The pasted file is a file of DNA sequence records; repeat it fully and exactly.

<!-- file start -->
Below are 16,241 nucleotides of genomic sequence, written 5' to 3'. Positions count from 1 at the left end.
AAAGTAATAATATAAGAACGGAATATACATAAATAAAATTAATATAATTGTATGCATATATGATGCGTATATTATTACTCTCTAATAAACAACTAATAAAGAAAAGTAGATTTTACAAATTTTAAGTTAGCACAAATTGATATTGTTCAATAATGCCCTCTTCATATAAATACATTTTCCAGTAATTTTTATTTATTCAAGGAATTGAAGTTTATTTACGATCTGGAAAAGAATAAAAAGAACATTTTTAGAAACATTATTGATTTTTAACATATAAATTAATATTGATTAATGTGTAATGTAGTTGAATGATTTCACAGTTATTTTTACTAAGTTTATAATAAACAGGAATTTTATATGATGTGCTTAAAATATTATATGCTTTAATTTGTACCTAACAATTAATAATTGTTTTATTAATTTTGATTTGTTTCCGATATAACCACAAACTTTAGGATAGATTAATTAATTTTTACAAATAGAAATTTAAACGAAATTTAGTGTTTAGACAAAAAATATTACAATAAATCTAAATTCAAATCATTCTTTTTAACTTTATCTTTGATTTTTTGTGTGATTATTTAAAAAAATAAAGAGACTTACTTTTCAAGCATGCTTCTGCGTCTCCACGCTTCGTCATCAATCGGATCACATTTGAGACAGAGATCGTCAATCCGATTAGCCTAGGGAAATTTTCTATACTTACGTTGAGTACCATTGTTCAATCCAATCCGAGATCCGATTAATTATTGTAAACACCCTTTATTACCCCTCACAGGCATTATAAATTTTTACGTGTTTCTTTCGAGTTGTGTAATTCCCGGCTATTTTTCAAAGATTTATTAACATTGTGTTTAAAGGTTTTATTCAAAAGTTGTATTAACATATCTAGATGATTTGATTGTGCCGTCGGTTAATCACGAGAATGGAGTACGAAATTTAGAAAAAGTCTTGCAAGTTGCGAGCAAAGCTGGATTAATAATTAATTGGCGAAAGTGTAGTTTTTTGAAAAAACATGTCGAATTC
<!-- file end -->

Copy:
Below are 16,241 nucleotides of genomic sequence, written 5' to 3'. Positions count from 1 at the left end.
AAAGTAATAATATAAGAACGGAATATACATAAATAAAATTAATATAATTGTATGCATATATGATGCGTATATTATTACTCTCTAATAAACAACTAATAAAGAAAAGTAGATTTTACAAATTTTAAGTTAGCACAAATTGATATTGTTCAATAATGCCCTCTTCATATAAATACATTTTCCAGTAATTTTTATTTATTCAAGGAATTGAAGTTTATTTACGATCTGGAAAAGAATAAAAAGAACATTTTTAGAAACATTATTGATTTTTAACATATAAATTAATATTGATTAATGTGTAATGTAGTTGAATGATTTCACAGTTATTTTTACTAAGTTTATAATAAACAGGAATTTTATATGATGTGCTTAAAATATTATATGCTTTAATTTGTACCTAACAATTAATAATTGTTTTATTAATTTTGATTTGTTTCCGATATAACCACAAACTTTAGGATAGATTAATTAATTTTTACAAATAGAAATTTAAACGAAATTTAGTGTTTAGACAAAAAATATTACAATAAATCTAAATTCAAATCATTCTTTTTAACTTTATCTTTGATTTTTTGTGTGATTATTTAAAAAAATAAAGAGACTTACTTTTCAAGCATGCTTCTGCGTCTCCACGCTTCGTCATCAATCGGATCACATTTGAGACAGAGATCGTCAATCCGATTAGCCTAGGGAAATTTTCTATACTTACGTTGAGTACCATTGTTCAATCCAATCCGAGATCCGATTAATTATTGTAAACACCCTTTATTACCCCTCACAGGCATTATAAATTTTTACGTGTTTCTTTCGAGTTGTGTAATTCCCGGCTATTTTTCAAAGATTTATTAACATTGTGTTTAAAGGTTTTATTCAAAAGTTGTATTAACATATCTAGATGATTTGATTGTGCCGTCGGTTAATCACGAGAATGGAGTACGAAATTTAGAAAAAGTCTTGCAAGTTGCGAGCAAAGCTGGATTAATAATTAATTGGCGAAAGTGTAGTTTTTTGAAAAAACATGTCGAATTC